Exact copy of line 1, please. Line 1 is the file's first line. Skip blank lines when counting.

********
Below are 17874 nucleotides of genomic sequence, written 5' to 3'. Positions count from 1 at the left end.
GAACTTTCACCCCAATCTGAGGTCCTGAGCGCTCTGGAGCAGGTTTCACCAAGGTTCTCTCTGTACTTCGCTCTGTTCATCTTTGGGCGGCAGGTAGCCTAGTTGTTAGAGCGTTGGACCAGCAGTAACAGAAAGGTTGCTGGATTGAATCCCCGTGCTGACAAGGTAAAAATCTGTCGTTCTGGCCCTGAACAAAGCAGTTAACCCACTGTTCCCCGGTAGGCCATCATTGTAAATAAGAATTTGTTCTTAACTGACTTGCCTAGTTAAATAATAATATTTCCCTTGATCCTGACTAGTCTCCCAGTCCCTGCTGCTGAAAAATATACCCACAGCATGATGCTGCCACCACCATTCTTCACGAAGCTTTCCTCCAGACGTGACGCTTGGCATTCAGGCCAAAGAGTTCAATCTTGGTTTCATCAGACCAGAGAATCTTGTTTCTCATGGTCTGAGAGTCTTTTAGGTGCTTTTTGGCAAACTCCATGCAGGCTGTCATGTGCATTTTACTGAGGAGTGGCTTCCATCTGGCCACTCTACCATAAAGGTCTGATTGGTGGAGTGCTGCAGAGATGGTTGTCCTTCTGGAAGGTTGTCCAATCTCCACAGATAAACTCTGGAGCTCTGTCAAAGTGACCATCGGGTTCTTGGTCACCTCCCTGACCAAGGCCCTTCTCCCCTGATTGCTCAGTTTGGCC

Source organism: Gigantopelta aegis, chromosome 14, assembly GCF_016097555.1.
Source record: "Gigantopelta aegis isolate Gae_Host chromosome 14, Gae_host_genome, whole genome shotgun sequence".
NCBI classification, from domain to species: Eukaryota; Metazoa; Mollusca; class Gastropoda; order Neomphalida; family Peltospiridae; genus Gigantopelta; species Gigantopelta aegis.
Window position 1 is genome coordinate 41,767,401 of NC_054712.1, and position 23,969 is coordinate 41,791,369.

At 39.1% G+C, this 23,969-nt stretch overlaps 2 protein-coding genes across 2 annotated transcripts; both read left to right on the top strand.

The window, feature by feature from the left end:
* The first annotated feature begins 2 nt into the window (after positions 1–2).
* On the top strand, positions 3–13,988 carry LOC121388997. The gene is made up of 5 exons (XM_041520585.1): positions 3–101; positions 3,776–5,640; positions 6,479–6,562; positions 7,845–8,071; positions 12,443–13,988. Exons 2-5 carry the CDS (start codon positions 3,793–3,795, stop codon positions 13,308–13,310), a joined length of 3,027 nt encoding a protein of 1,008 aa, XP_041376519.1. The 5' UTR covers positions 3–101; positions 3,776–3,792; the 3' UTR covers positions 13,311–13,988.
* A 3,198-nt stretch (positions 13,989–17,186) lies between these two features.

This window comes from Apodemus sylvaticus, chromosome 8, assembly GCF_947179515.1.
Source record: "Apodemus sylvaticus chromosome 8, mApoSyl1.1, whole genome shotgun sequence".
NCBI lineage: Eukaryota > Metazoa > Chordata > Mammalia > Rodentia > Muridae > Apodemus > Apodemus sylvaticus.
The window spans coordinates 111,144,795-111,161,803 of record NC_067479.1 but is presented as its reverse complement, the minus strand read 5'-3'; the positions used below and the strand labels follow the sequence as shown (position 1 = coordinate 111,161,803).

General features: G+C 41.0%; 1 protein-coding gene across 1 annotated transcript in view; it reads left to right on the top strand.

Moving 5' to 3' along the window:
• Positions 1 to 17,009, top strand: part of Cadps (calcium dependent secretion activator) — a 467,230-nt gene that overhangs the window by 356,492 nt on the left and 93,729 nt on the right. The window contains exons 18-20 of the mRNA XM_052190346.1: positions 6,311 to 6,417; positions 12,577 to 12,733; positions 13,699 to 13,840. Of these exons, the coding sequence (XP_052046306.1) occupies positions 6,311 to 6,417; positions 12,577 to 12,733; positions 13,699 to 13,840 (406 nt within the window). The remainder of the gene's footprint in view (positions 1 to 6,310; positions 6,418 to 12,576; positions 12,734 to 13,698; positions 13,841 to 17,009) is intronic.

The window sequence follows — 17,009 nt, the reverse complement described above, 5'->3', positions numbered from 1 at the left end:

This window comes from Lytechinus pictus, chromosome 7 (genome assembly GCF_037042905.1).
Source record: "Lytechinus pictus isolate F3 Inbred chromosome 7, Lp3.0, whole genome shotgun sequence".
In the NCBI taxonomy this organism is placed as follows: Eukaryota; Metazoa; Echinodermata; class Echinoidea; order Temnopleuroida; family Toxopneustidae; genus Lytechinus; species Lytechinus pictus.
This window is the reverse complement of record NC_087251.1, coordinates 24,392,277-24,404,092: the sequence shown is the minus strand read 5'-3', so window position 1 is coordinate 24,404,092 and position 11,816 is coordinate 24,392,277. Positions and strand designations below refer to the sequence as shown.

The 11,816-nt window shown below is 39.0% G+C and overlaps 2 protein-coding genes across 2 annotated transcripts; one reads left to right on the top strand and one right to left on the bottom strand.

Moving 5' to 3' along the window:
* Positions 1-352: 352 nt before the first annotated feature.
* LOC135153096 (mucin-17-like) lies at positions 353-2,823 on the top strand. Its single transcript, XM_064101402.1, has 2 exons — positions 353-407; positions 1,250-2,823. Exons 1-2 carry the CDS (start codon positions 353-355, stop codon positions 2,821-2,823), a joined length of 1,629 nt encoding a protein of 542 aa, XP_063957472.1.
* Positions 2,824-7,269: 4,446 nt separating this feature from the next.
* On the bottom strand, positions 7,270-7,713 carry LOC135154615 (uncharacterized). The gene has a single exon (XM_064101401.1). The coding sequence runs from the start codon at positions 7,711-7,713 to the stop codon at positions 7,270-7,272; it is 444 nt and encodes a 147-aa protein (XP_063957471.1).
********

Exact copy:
Below are 17874 nucleotides of genomic sequence, written 5' to 3'. Positions count from 1 at the left end.